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Dynamics of Free Maternity Services

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Costs for Medical fees at a Public Hospital.  Costs for Medical fees at a Public Hospital.

Child birth can be a joyous occasion and a sad one at the same time especially if a mother or child loses their life in the process due to birth complications that arise during delivery. Only a mother can explain the joy that she feels when she delivers a baby safely in the care of medical practitioners in a hospital setting. Child delivery in Kenya has been difficult for poor mothers who have had to struggle with maternity fees forcing them to opt to deliver their babies at home. This has sometimes proved to be fatal due to complications that arise during childbirth leading to loss of life for both mother and child.

The jubilee coalition during its campaigns and in its manifesto promised to offer Kenyan mothers free maternity services in the first 100 days once it is elected into office. True to its word, President Uhuru Kenyatta during Madaraka day celebrations announced free maternity services in all public heath facilities June 1st 2013. With this directive in place mothers who gave birth and paid any fee in public health facilities on the day the president gave the directive were to be refunded with immediate effect. This move is also meant to fight poverty, a measure to uplift the living standards of the poor.

It is a fact that providing free maternity services is not a cheap and easy affair for the government. Extra labour will be required considering that most public hospitals have a shortage of staff and facilities. Kenyans are bound to run to run to these hospitals in large numbers due to the free services hence the need for extra staff.  The free primary education met a lot of hitches due to the number of children that filled public primary schools. The number of teachers did not match the number of students and neither did the facilities. It is for this reason that Sh1 billion was factored in the Budget for the realization of the free maternal provision of healthcare within the first 100 days.  In addition, a total of Sh8 billion will be used for the same programme in the next financial year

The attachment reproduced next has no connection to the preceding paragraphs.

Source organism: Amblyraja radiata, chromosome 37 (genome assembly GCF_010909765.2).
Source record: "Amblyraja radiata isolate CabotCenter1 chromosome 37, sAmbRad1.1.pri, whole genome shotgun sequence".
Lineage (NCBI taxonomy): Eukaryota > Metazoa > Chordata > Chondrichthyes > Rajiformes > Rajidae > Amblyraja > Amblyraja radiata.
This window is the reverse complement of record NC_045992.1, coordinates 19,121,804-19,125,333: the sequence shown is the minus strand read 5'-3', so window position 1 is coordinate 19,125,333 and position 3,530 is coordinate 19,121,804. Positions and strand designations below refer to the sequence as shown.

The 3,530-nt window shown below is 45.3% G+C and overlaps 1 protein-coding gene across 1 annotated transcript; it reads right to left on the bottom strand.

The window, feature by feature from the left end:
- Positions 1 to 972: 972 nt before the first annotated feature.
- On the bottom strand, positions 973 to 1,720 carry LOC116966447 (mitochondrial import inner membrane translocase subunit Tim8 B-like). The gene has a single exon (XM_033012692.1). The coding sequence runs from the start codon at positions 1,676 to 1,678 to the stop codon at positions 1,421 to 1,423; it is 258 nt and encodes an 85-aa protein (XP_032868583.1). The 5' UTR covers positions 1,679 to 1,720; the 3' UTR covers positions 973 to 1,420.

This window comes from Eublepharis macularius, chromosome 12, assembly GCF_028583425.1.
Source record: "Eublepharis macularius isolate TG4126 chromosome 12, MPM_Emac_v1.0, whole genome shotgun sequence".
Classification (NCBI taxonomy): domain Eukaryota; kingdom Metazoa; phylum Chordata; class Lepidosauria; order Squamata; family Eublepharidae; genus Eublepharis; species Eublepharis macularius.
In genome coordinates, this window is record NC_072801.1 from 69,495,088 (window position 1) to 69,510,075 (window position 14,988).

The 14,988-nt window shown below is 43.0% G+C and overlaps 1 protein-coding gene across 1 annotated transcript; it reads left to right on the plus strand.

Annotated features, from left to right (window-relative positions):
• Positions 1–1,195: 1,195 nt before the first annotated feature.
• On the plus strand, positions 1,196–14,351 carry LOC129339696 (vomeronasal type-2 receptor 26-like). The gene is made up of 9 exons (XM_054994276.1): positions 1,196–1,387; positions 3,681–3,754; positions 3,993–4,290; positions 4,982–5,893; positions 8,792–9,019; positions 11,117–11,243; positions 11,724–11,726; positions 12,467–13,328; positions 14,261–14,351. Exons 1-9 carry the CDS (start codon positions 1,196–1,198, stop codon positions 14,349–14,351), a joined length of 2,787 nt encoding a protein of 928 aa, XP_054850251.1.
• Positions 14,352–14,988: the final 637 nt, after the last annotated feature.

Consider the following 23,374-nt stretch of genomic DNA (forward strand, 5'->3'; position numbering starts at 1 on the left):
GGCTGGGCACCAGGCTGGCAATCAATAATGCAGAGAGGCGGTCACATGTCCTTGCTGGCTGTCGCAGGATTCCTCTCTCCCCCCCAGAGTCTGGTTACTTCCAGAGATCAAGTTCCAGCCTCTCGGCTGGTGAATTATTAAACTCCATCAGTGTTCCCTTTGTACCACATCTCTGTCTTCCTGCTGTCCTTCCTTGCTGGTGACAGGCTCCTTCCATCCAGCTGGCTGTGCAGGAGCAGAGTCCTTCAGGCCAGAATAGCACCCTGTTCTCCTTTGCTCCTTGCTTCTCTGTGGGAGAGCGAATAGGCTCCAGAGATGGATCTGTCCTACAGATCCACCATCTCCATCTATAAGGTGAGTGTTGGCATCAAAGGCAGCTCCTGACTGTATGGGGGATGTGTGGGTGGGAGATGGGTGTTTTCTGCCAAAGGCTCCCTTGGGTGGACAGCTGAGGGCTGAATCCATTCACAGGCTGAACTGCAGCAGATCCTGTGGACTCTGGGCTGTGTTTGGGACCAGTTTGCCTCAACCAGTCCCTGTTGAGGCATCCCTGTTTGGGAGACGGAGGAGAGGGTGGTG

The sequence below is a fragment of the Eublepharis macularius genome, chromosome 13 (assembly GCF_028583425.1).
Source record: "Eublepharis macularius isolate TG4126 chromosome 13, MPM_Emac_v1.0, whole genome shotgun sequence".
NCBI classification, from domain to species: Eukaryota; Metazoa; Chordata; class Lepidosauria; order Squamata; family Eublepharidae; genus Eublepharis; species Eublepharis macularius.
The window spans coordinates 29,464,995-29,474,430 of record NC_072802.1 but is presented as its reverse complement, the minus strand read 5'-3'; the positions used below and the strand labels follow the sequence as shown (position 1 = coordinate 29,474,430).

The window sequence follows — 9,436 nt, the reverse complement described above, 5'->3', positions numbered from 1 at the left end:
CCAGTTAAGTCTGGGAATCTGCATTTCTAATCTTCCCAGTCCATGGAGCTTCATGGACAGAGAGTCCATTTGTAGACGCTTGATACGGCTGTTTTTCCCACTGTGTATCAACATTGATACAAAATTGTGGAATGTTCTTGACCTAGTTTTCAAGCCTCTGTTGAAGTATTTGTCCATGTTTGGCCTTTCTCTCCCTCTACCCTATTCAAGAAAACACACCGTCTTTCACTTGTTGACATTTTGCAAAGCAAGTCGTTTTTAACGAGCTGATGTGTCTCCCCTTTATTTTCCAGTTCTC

The issue of facilities is of great concern in public hospitals and Governor Kidero during his tour of Pumwani Hospital, the largest maternity hospital in East and Central Africa said that challenges do exist and need to be addressed if full implementation of the free maternal healthcare is to be achieved.  This include increasing the number of operation theatres from the current two to between six and seven to cater for increase in number of women due to the free service.

It has now been confirmed that more medical personnel have been dispatched to Pumwani Maternity Hospital after the number of patients increased. Nairobi Governor Evans Kidero confirmed that four doctors and two clinical officers were seconded to the facility early this week by Director of Medical Services Francis Kimani.  The doctors include Norah Adhiambo from Makueni District Hospital, Araka Kerubo from Kisii District Hospital, Maxwell Otieno from Mt Kenya Hospital and Esther Muthoni from Nanyuki District Hospital. Others are clinical officers John Wanyitu and Bernard Oloo from Mama Lucy Kibaki District Hospital and Mbagathi District Hospital, respectively. Statistics from the hospital show that the hospital delivers an average of 80 babies daily, 20 of them by caesarian sections.  

Mothers from the rural areas most of them from poor backgrounds are the greatest beneficiaries of this free maternal services.  Most of them usually opt for midwives due to the fact that they are cheaper and easily available.  It is a fact that it is safer to deliver a child in hospital compared to home with a traditional birth attendant due to the professional care that one gets.  Traditional birth attendants are not trained to handle complications that may arise during child birth.  Research indicates that due to efforts to ensure that women give birth in hospitals, there has been a decline in the number of deaths related to childbirth.

However, further commitment and investment in health systems is urgently required, if Kenya is to meet Millennium Development Goals relating to infant and maternal mortality by the 2015 deadline.

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